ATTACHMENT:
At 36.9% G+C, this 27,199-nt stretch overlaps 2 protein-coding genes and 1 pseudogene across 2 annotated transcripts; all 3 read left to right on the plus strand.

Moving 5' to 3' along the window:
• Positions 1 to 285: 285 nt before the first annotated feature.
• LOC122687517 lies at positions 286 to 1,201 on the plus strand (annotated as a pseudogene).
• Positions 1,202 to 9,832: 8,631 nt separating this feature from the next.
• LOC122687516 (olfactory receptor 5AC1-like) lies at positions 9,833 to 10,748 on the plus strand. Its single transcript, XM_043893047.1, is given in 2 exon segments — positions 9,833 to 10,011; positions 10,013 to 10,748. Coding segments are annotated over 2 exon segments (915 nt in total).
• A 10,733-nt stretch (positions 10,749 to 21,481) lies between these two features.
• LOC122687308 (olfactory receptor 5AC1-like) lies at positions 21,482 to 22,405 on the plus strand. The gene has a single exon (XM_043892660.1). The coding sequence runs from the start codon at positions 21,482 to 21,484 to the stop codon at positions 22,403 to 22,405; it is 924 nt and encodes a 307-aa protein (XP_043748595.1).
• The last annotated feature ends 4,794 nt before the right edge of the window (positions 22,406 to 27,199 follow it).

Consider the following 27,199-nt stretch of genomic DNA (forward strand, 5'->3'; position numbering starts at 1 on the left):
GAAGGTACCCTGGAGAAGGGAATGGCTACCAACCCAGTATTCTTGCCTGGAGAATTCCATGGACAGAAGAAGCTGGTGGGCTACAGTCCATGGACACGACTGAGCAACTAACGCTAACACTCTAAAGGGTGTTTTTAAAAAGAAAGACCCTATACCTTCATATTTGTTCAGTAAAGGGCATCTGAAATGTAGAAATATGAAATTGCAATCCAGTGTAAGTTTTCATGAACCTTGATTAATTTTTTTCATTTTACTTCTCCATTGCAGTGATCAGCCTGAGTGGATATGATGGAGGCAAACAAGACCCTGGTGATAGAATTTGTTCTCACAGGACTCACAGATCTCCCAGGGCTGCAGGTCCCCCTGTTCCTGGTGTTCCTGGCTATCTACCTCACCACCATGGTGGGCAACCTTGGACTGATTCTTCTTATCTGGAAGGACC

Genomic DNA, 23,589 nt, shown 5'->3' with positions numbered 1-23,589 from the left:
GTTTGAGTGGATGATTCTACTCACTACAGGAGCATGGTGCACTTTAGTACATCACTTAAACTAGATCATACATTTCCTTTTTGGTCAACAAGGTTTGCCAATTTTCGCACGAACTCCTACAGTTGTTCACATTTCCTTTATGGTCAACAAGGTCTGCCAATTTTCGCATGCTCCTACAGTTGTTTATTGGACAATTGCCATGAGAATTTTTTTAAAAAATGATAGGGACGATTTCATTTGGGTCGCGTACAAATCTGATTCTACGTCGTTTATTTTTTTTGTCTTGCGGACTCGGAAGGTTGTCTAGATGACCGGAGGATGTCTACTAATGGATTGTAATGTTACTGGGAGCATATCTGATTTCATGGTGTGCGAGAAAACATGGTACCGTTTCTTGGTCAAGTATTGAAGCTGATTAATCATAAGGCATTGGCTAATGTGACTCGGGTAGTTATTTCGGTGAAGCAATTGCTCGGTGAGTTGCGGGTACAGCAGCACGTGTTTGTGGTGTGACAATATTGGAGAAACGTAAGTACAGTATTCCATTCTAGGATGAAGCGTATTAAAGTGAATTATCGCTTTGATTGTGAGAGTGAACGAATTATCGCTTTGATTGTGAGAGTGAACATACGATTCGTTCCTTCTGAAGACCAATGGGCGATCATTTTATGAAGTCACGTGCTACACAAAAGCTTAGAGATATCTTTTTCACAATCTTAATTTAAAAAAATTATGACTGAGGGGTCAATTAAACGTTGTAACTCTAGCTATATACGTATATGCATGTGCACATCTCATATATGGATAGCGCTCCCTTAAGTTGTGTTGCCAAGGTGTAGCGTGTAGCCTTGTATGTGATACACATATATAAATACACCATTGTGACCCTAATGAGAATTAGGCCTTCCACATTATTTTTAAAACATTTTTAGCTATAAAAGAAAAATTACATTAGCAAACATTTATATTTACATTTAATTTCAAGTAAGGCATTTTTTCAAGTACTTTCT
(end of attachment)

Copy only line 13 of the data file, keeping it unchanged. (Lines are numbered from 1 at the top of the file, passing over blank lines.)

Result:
GTTTGAGTGGATGATTCTACTCACTACAGGAGCATGGTGCACTTTAGTACATCACTTAAACTAGATCATACATTTCCTTTTTGGTCAACAAGGTTTGCCAATTTTCGCACGAACTCCTACAGTTGTTCACATTTCCTTTATGGTCAACAAGGTCTGCCAATTTTCGCATGCTCCTACAGTTGTTTATTGGACAATTGCCATGAGAATTTTTTTAAAAAATGATAGGGACGATTTCATTTGGGTCGCGTACAAATCTGATTCTACGTCGTTTATTTTTTTTGTCTTGCGGACTCGGAAGGTTGTCTAGATGACCGGAGGATGTCTACTAATGGATTGTAATGTTACTGGGAGCATATCTGATTTCATGGTGTGCGAGAAAACATGGTACCGTTTCTTGGTCAAGTATTGAAGCTGATTAATCATAAGGCATTGGCTAATGTGACTCGGGTAGTTATTTCGGTGAAGCAATTGCTCGGTGAGTTGCGGGTACAGCAGCACGTGTTTGTGGTGTGACAATATTGGAGAAACGTAAGTACAGTATTCCATTCTAGGATGAAGCGTATTAAAGTGAATTATCGCTTTGATTGTGAGAGTGAACGAATTATCGCTTTGATTGTGAGAGTGAACATACGATTCGTTCCTTCTGAAGACCAATGGGCGATCATTTTATGAAGTCACGTGCTACACAAAAGCTTAGAGATATCTTTTTCACAATCTTAATTTAAAAAAATTATGACTGAGGGGTCAATTAAACGTTGTAACTCTAGCTATATACGTATATGCATGTGCACATCTCATATATGGATAGCGCTCCCTTAAGTTGTGTTGCCAAGGTGTAGCGTGTAGCCTTGTATGTGATACACATATATAAATACACCATTGTGACCCTAATGAGAATTAGGCCTTCCACATTATTTTTAAAACATTTTTAGCTATAAAAGAAAAATTACATTAGCAAACATTTATATTTACATTTAATTTCAAGTAAGGCATTTTTTCAAGTACTTTCT